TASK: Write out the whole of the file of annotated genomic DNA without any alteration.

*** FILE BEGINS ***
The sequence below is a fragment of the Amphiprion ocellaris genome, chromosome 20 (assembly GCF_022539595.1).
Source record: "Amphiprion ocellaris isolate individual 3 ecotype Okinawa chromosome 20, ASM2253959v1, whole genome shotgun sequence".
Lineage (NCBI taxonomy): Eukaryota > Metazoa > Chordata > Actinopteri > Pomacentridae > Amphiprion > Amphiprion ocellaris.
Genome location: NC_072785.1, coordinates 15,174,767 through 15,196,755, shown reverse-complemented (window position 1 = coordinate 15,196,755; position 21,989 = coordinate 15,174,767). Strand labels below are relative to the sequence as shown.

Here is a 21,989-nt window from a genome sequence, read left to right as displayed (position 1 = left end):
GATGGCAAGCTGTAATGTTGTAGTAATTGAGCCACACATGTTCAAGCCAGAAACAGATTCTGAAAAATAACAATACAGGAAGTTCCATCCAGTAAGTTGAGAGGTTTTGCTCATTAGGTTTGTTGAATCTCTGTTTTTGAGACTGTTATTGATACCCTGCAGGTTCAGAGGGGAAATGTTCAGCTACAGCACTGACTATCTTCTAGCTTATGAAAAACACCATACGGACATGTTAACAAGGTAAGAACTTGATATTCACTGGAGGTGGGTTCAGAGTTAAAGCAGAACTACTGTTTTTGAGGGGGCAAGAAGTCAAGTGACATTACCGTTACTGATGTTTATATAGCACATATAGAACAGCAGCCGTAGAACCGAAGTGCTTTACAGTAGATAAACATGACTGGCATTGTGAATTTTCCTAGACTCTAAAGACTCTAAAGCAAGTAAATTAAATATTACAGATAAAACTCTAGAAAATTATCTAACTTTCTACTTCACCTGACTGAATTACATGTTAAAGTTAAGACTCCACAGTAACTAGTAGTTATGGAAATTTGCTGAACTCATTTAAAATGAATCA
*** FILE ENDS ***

The sequence below is a fragment of the Amphiprion ocellaris genome, chromosome 20 (assembly GCF_022539595.1).
Source record: "Amphiprion ocellaris isolate individual 3 ecotype Okinawa chromosome 20, ASM2253959v1, whole genome shotgun sequence".
Lineage (NCBI taxonomy): Eukaryota > Metazoa > Chordata > Actinopteri > Pomacentridae > Amphiprion > Amphiprion ocellaris.
Genome location: NC_072785.1, coordinates 15,174,767 through 15,196,755, shown reverse-complemented (window position 1 = coordinate 15,196,755; position 21,989 = coordinate 15,174,767). Strand labels below are relative to the sequence as shown.

Here is a 21,989-nt window from a genome sequence, read left to right as displayed (position 1 = left end):
GATGGCAAGCTGTAATGTTGTAGTAATTGAGCCACACATGTTCAAGCCAGAAACAGATTCTGAAAAATAACAATACAGGAAGTTCCATCCAGTAAGTTGAGAGGTTTTGCTCATTAGGTTTGTTGAATCTCTGTTTTTGAGACTGTTATTGATACCCTGCAGGTTCAGAGGGGAAATGTTCAGCTACAGCACTGACTATCTTCTAGCTTATGAAAAACACCATACGGACATGTTAACAAGGTAAGAACTTGATATTCACTGGAGGTGGGTTCAGAGTTAAAGCAGAACTACTGTTTTTGAGGGGGCAAGAAGTCAAGTGACATTACCGTTACTGATGTTTATATAGCACATATAGAACAGCAGCCGTAGAACCGAAGTGCTTTACAGTAGATAAACATGACTGGCATTGTGAATTTTCCTAGACTCTAAAGACTCTAAAGCAAGTAAATTAAATATTACAGATAAAACTCTAGAAAATTATCTAACTTTCTACTTCACCTGACTGAATTACATGTTAAAGTTAAGACTCCACAGTAACTAGTAGTTATGGAAATTTGCTGAACTCATTTAAAATGAATCA